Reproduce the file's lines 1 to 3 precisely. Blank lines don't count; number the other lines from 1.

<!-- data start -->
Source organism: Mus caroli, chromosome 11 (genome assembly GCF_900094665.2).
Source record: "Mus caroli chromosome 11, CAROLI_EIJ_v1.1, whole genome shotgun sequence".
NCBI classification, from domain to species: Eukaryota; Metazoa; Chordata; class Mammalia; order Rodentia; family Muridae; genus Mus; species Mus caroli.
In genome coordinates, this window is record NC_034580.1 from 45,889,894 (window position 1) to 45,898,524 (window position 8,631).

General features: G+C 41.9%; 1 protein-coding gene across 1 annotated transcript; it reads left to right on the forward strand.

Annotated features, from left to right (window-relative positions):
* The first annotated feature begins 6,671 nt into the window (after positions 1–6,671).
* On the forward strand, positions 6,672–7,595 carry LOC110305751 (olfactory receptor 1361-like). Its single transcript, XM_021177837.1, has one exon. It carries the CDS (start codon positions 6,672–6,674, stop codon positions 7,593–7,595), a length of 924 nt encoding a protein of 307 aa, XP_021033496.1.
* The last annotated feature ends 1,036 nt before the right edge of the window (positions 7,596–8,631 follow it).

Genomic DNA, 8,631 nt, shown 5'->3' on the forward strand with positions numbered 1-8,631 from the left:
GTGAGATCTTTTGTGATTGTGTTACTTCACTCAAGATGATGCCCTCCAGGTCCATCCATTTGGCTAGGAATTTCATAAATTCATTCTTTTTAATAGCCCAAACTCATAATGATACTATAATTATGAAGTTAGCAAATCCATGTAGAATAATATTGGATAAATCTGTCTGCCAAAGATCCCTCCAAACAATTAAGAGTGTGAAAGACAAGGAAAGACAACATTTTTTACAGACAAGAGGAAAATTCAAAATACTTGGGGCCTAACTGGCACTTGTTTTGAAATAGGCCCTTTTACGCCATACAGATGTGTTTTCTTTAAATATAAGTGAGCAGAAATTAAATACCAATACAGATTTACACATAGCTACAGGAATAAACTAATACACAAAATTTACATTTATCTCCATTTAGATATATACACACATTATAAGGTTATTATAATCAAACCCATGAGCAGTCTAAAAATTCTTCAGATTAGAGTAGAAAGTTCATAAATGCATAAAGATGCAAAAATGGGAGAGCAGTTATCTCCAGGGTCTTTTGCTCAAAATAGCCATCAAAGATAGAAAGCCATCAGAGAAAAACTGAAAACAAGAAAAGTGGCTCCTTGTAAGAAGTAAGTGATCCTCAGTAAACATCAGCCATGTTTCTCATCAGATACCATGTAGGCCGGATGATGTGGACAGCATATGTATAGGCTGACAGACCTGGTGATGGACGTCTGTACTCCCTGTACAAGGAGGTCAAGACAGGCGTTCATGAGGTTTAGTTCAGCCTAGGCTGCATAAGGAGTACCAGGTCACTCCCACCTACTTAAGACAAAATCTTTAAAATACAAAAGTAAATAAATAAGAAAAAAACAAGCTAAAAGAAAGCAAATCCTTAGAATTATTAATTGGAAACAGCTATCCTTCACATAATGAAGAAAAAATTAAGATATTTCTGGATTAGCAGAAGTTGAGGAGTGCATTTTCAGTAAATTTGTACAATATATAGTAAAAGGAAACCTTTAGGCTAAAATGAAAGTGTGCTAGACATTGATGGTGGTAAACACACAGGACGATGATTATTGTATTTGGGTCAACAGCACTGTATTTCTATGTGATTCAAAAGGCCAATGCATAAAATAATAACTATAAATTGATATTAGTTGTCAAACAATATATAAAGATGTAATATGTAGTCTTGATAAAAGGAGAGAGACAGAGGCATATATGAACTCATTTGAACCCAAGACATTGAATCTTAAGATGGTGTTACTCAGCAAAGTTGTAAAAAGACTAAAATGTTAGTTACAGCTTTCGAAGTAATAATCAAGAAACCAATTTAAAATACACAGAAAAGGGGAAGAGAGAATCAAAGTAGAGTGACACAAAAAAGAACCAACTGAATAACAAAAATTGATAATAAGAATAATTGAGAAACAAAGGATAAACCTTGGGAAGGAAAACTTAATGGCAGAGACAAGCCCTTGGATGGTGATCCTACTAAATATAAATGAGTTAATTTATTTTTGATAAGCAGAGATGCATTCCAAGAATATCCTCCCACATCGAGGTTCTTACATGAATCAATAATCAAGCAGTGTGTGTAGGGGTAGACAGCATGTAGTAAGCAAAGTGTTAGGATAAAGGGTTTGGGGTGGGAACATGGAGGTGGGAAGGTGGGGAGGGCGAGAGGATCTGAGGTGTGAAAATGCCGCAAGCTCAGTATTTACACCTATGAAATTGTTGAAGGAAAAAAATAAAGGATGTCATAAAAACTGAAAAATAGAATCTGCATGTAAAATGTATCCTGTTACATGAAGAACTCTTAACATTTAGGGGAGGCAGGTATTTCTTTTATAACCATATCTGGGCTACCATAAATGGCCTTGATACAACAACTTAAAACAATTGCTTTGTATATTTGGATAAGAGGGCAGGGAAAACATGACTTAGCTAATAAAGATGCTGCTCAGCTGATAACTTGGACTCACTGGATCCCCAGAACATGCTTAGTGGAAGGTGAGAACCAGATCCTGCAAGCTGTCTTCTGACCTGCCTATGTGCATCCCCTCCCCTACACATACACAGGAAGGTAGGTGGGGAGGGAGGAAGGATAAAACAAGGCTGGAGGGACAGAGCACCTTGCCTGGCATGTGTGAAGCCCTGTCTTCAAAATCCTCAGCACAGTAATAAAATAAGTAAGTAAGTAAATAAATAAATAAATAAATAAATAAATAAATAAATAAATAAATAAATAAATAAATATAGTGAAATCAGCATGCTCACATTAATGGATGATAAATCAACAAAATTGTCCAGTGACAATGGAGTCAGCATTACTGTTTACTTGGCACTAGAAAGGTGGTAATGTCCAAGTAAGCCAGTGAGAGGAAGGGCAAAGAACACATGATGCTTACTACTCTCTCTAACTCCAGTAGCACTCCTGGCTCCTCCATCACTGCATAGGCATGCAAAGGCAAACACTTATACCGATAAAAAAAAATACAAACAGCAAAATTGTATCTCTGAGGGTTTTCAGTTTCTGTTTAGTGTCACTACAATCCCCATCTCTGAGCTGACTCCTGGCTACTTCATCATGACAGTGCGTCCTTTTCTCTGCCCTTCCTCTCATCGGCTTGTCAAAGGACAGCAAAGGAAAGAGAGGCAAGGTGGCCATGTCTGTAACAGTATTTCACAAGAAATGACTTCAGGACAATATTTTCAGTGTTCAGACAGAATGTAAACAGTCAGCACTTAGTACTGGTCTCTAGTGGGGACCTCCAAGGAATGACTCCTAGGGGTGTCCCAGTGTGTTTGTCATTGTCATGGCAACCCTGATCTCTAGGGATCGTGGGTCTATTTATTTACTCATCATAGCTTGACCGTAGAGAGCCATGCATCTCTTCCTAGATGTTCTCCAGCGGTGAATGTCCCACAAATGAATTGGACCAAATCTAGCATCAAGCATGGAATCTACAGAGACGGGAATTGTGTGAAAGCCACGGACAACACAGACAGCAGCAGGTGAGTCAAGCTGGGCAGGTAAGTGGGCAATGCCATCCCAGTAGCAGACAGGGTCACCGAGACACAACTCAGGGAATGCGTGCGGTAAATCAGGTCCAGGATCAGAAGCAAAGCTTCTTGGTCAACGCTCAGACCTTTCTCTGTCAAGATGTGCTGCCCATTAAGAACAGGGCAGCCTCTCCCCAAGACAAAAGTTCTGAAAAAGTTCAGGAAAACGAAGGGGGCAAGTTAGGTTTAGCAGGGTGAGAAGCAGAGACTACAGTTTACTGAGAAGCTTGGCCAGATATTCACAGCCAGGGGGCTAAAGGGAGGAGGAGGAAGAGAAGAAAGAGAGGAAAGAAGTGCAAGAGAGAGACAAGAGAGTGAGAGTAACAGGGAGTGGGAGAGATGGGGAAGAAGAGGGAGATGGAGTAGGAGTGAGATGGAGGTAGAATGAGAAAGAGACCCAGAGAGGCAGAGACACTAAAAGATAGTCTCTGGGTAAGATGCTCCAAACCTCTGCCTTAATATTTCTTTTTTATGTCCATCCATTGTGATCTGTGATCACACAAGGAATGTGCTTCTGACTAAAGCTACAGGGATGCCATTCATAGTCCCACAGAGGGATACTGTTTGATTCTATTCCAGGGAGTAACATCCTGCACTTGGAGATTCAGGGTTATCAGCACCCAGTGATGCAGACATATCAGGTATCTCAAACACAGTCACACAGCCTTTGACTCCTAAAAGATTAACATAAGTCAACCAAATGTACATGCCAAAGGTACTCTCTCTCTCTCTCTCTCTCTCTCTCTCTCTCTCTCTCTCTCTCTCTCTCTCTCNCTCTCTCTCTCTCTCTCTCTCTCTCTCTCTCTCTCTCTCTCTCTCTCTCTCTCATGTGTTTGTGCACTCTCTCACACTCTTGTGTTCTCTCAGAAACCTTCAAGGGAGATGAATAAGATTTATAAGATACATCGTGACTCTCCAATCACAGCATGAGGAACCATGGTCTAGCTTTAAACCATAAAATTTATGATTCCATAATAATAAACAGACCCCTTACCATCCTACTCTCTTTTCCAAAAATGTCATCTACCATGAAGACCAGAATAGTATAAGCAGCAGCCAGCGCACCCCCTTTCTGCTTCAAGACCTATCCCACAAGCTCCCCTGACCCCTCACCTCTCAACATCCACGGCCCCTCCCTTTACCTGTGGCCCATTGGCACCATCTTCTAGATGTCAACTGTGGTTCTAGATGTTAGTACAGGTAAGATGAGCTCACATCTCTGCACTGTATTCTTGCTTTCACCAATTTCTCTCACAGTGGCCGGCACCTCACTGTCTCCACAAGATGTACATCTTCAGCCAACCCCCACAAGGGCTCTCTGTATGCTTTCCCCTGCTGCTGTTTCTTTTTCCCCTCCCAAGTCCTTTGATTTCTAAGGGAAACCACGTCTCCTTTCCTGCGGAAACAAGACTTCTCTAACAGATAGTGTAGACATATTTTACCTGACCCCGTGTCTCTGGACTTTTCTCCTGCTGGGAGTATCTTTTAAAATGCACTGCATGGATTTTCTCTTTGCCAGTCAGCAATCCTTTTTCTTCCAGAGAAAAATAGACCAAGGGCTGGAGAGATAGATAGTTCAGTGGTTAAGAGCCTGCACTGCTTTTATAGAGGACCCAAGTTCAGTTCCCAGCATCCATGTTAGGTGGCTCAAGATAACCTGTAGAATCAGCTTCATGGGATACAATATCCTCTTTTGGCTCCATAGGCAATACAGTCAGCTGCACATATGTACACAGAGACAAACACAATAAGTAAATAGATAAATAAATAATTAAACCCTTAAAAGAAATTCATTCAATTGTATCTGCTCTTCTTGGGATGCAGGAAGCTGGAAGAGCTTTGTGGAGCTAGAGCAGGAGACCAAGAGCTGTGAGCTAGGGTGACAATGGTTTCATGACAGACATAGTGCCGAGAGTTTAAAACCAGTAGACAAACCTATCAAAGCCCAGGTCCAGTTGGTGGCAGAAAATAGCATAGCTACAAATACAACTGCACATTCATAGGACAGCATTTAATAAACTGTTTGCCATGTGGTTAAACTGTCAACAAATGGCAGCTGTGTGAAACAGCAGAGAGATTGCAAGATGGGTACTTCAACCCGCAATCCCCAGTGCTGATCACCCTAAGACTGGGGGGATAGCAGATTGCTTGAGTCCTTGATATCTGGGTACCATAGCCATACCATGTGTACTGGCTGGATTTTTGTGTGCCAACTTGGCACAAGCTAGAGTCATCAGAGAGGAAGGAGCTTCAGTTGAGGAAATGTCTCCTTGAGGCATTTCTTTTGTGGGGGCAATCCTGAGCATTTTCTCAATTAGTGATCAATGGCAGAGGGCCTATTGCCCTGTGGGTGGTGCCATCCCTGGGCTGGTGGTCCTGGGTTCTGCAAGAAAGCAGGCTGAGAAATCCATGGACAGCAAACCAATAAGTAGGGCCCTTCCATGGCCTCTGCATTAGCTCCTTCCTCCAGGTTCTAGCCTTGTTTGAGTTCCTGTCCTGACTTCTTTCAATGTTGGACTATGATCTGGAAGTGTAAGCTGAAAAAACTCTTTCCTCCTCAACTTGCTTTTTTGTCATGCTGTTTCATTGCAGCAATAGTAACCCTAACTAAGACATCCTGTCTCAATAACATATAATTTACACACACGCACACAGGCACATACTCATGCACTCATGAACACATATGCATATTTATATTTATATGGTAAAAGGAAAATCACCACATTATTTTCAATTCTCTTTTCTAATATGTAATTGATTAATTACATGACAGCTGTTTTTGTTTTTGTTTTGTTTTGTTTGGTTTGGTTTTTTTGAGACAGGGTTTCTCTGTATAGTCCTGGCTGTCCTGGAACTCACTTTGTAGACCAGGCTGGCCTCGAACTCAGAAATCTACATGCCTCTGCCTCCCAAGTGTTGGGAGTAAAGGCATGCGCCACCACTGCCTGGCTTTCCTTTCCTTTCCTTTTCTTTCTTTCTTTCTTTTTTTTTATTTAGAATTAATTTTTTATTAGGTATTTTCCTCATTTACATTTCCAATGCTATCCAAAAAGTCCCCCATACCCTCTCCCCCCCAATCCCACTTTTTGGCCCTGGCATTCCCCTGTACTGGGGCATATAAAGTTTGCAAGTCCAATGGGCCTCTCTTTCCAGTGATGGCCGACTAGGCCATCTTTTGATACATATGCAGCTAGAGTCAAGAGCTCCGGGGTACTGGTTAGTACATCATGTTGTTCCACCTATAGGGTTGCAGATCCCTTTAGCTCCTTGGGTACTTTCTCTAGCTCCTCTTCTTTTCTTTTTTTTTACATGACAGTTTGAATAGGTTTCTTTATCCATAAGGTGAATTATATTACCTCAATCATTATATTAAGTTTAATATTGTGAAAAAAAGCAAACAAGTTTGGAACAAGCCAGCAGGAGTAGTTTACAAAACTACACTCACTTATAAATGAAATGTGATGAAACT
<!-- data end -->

Source organism: Mus caroli, chromosome 11 (genome assembly GCF_900094665.2).
Source record: "Mus caroli chromosome 11, CAROLI_EIJ_v1.1, whole genome shotgun sequence".
NCBI classification, from domain to species: Eukaryota; Metazoa; Chordata; class Mammalia; order Rodentia; family Muridae; genus Mus; species Mus caroli.